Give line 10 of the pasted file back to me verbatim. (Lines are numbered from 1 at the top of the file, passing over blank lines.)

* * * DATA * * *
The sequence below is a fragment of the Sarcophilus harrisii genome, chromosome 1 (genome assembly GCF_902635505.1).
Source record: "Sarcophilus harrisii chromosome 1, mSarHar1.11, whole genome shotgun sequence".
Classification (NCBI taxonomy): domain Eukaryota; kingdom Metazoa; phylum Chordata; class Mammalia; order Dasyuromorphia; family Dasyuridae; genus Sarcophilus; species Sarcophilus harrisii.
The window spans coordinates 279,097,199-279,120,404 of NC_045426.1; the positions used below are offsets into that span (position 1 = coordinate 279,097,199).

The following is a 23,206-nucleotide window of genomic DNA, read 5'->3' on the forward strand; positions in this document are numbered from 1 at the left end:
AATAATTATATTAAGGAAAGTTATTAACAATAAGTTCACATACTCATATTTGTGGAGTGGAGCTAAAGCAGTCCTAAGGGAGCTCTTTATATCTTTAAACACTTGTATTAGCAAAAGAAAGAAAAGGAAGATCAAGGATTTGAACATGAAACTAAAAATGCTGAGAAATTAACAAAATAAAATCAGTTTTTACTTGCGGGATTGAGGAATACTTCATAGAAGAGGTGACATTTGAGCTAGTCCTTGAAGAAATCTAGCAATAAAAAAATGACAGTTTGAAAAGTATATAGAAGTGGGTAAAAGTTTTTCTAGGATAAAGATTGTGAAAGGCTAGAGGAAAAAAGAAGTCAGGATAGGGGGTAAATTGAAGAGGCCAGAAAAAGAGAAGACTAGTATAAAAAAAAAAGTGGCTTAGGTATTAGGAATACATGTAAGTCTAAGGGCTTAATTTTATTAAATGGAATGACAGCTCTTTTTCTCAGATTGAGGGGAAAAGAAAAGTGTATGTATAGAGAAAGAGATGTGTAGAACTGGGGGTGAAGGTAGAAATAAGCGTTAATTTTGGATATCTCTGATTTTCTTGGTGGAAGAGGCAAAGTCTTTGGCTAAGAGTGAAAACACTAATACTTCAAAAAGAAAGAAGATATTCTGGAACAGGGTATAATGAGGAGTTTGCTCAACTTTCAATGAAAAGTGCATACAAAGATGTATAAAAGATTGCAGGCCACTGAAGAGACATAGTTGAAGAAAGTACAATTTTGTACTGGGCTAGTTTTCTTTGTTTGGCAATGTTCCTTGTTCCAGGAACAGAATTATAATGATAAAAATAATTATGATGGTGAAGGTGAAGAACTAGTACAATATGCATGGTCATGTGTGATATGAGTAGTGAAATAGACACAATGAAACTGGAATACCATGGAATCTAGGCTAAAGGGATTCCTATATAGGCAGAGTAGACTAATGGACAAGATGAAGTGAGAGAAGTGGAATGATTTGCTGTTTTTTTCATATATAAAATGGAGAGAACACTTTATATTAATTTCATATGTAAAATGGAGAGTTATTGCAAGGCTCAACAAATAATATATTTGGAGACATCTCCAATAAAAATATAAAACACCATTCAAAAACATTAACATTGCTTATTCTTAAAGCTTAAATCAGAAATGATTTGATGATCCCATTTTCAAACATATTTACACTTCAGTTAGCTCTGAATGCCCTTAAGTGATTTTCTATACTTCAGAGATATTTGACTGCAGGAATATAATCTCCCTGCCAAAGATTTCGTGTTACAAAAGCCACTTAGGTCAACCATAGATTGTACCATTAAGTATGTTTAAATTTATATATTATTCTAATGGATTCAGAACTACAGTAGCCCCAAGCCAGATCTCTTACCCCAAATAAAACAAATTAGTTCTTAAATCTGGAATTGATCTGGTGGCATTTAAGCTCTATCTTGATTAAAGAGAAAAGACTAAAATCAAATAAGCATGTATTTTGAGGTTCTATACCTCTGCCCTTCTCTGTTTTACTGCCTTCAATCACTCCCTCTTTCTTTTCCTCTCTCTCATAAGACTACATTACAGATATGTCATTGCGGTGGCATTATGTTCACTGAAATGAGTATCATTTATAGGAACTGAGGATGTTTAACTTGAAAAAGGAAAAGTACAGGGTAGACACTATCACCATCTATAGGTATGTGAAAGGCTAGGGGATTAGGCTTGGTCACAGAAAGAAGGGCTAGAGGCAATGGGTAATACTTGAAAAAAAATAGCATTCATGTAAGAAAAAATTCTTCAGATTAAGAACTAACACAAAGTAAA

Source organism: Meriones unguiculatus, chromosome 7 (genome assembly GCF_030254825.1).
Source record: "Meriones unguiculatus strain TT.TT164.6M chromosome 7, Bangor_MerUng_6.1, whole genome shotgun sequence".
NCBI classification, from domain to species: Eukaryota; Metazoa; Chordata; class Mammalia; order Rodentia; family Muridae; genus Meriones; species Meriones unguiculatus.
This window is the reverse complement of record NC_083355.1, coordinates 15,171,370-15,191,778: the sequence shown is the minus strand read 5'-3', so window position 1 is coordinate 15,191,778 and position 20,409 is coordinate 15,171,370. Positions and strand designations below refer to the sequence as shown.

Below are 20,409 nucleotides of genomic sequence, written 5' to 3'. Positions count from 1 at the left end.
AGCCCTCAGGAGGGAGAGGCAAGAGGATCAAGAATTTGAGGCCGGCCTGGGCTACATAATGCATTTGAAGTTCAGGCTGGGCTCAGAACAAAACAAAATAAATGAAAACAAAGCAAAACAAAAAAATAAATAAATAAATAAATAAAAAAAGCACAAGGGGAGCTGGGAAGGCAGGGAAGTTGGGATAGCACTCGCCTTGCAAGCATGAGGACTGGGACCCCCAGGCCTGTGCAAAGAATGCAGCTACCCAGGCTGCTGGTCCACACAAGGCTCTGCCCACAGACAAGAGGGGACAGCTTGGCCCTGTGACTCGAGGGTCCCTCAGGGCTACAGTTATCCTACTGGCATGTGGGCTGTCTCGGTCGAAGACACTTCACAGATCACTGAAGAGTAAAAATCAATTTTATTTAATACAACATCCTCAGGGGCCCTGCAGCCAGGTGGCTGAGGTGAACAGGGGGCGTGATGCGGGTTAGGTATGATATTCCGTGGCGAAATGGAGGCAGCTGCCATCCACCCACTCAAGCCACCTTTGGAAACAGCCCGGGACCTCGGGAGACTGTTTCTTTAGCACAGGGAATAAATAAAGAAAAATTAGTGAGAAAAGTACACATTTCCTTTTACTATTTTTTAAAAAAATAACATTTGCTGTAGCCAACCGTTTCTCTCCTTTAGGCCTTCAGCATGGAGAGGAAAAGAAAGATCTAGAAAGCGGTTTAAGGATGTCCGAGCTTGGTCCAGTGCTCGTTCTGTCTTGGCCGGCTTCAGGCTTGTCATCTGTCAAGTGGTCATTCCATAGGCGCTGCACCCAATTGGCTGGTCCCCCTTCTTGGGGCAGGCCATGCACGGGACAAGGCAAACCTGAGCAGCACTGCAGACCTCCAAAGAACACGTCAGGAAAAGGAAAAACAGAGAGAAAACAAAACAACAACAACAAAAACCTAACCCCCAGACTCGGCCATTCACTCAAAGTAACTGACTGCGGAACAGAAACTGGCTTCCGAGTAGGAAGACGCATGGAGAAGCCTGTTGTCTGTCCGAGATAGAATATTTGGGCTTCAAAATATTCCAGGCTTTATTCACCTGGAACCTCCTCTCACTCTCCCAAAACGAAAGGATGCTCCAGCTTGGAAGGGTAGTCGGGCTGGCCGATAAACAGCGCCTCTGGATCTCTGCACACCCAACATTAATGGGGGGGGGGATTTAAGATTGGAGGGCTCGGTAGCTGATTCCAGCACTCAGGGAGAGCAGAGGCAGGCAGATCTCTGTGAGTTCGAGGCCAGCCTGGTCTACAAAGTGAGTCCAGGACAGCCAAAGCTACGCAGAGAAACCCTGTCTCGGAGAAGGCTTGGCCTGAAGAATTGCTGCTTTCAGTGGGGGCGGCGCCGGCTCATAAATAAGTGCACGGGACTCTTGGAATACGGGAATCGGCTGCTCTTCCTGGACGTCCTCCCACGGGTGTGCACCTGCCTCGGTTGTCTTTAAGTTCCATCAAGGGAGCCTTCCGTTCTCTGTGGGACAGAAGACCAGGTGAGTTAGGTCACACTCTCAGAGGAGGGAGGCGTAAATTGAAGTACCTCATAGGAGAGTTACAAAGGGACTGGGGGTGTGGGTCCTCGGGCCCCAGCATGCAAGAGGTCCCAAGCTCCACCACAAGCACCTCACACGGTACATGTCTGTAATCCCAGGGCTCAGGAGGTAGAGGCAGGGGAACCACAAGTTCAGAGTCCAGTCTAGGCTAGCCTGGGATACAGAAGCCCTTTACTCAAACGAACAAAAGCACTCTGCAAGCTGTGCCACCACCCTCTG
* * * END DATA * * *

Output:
This window is the reverse complement of record NC_083355.1, coordinates 15,171,370-15,191,778: the sequence shown is the minus strand read 5'-3', so window position 1 is coordinate 15,191,778 and position 20,409 is coordinate 15,171,370. Positions and strand designations below refer to the sequence as shown.